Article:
The Light Show
Want to take your holiday lighting to the next level? Joe Novak, the homeowner behind the most famous lighting display in the Mesilla Valley, shares his tips and tricks.
Written by cheryl A. Fallstead
Photography by cheryl A. Fallstead and courtesy of the novak family
Joe Novak and his wife, Laurie, love Christmas and their annual holiday gift to the community is an extravagant light show set to music which takes over their cul-de-sac. Fortunately, their neighbor, Doug Andrews, enjoys the show, too, and lets Joe also decorate his home and yard because Joe certainly needs the extra space!
The Novak’s first home display in 1987 was a plywood train, which Joe built and lit and Laurie painted. They later created other animated displays and people from throughout the area would come to enjoy the show. But then Joe was introduced to what could be done with a computer, music, and lights and nothing was ever the same again. “When I could put lights to music, it just changed my whole world,” Joe enthuses.
For his display, Joe uses a computer, multiple light controllers, dozens of strands of lights, a low-frequency FM transmitter and antennae to broadcast music to visitors’ cars, and a stereo with speakers so those strolling by can hear it as well. Since 2007, he’s been using light controllers and a program from a company called Light-O-Rama. The program allows him to tell which strand to turn on at each moment in order to pulse with the beat of the music, or in the case of songs like “Mr. Grinch,” to illustrate the story with ribbons of LED lights on a huge “tree.” As the song describes the Grinch’s bad traits, the tree shows the Grinch himself, a seasick crocodile, unwashed socks, and everything else the Grinch represents.
That’s the power of the programs and lights that are now available for the home hobbyist. Joe spends up to 20 hours programming the components of a new song. Keep in mind, he’s programming lights for two yards with many elements, plus the road leading to the houses. He points out that once you have a series of commands set up that you want to repeat, you can copy and paste as you would with a word processing document.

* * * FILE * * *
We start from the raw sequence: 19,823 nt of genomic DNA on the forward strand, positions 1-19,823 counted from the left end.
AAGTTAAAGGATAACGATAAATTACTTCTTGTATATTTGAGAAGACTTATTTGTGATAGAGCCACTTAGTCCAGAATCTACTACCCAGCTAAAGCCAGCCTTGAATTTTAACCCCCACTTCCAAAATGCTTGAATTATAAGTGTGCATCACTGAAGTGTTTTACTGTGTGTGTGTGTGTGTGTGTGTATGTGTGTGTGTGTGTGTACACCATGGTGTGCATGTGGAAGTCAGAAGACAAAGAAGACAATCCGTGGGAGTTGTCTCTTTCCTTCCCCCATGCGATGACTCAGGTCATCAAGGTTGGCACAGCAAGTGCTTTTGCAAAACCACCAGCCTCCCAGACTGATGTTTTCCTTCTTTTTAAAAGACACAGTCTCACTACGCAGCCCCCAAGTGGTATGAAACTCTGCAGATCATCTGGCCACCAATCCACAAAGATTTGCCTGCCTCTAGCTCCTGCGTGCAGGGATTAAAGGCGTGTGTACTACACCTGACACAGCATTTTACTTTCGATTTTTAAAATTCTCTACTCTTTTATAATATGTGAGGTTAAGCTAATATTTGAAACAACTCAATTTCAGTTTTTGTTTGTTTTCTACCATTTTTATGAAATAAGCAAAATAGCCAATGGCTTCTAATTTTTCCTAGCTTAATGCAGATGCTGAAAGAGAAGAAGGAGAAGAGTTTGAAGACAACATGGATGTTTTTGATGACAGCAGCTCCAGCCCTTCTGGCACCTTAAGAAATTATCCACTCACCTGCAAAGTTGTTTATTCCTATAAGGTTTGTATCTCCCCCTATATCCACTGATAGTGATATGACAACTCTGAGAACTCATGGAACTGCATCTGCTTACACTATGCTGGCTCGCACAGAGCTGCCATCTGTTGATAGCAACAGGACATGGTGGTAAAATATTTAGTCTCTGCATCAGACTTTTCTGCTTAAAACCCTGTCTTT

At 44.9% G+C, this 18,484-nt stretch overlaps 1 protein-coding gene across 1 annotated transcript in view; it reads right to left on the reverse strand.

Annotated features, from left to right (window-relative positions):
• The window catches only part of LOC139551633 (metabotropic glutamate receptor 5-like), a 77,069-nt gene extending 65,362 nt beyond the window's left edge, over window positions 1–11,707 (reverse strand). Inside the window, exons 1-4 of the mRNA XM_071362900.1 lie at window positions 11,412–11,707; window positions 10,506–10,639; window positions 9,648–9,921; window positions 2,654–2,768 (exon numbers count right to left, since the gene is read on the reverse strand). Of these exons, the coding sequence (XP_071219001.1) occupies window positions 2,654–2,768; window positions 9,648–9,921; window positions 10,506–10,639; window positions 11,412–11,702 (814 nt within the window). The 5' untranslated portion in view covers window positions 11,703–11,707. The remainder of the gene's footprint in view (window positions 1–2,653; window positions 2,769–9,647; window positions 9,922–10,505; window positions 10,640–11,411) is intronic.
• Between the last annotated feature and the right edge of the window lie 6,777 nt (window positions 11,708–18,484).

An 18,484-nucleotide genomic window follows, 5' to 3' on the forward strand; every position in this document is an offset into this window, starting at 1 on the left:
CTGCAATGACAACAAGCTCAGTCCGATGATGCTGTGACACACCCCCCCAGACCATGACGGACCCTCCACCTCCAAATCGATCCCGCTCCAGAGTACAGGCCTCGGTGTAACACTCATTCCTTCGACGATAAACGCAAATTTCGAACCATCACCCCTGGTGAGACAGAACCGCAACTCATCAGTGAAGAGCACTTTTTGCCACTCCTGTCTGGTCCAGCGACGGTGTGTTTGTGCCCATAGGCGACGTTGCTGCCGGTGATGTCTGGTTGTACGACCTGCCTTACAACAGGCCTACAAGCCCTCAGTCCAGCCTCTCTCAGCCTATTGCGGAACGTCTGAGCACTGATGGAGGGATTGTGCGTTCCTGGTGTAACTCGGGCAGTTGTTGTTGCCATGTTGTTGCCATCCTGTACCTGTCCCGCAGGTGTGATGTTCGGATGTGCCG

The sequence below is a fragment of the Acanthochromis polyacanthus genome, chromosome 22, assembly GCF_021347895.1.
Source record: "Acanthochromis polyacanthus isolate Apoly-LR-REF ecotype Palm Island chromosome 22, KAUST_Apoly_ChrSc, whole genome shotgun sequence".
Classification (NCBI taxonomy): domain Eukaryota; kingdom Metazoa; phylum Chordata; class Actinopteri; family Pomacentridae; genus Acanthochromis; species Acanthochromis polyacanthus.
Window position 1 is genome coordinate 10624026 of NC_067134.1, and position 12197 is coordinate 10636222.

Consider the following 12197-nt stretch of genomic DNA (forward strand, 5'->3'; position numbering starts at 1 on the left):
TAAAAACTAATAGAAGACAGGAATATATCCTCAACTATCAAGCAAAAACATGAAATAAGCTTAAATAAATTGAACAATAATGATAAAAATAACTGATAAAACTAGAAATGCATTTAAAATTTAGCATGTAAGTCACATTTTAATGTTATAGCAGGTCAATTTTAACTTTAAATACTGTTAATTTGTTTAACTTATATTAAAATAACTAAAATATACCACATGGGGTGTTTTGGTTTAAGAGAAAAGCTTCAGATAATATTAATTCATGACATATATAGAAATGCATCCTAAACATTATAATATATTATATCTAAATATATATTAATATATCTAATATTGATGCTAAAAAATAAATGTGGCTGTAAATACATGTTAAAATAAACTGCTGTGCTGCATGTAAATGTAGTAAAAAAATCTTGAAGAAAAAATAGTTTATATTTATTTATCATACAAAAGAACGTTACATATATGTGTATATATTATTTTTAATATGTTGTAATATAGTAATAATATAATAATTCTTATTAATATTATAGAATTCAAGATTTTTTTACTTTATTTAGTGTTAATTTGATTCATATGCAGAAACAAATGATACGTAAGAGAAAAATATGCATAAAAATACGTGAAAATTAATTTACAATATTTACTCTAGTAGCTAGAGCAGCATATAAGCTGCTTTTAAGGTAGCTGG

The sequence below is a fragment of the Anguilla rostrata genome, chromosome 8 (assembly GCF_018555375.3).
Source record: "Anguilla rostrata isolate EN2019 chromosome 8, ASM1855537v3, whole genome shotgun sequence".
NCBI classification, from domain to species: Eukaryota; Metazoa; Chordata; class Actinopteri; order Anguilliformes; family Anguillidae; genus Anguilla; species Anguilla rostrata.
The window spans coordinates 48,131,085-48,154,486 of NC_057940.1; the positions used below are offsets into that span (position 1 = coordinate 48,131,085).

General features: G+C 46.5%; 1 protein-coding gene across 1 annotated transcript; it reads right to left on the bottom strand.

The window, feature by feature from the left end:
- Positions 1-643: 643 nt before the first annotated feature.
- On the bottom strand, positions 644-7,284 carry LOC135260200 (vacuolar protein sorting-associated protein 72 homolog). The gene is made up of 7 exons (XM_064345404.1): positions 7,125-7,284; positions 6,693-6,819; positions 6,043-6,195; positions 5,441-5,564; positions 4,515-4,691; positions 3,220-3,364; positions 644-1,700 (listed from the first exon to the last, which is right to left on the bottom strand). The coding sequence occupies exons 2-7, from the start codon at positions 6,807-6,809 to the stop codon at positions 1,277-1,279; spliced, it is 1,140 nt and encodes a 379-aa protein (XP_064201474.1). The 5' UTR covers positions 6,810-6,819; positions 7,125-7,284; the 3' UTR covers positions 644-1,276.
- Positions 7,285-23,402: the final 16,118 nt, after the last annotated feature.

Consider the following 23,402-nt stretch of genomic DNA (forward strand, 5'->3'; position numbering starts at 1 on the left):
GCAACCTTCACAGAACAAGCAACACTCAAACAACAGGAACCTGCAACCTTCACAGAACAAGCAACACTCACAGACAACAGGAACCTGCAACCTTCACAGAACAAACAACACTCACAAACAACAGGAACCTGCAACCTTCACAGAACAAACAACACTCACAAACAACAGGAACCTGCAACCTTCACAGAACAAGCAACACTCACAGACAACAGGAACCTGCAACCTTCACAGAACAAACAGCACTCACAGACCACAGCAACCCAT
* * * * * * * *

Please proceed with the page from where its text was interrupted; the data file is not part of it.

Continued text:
Joe, like a kid in a candy store, is excited about the latest developments. To get more than a single color on an element, the basic way is to run three strands, each with its own color, and vary which color turns on. That’s old school. The latest LED lights come with a single bulb that uses RGB technology, like a computer display or television, that uses red, green, and blue to create an infinite number of colors. He can program each individual light to go off and on and select a color for it. RGB ribbons are also available, like he uses on his large tree, with animated sequences.
The new, more energy-efficient LED lights have also saved a bundle in electricity. Joe has a separate electrical account set up for his holiday lights so he knows exactly how much he spends each year. With the new lights, his electricity costs went from about $400 to $60.
When you have a display as elaborate as Joe’s, it does take time to physically set up the lights. He begins in mid-October and is ready for visitors by the first weekend in December. To save time—and tree climbing—he leaves the basic LED lights up year-round.
Want to set up your own holiday light display? Joe recommends beginners purchase pre-made decorations that come with the programming already done. Then you simply install your own lights to the shape you’ve purchased (basic systems work with the lights you can buy at any store), install the program on your computer, hook up speakers, plug it all in, and you can amaze your neighbors with your technical know-how. When you’re ready to jump in with both feet, there are numerous tutorials on websites that can show you how to program your light displays and forums to get ideas from other enthusiasts.
A basic controller sells for about $250. With this, you can use lights from a local store. If you upgrade to RGB LED lights, which must be purchased from a specialty vendor, Joe warns that you should buy your lights and controllers from the same source to ensure that the cables are compatible. He’s a big fan of Light-O-Rama for his materials, but he shops a variety of online stores and also suggests checking out shape frames and pre-programmed songs from holidaycoro.com. You can also download a song and program for the lights and set up your house display without buying special shapes.
When you watch a display like Joe’s, your first thought is likely that you could never do that. But, he says, “It’s not as complicated as people think. It just takes time and money.”
Some tips from an expert may help, and Joe is happy to pass on what he has learned. You can reach him at his company, Interstate Batteries, and he’ll be happy to arrange a time to show you the ropes, err, light strands.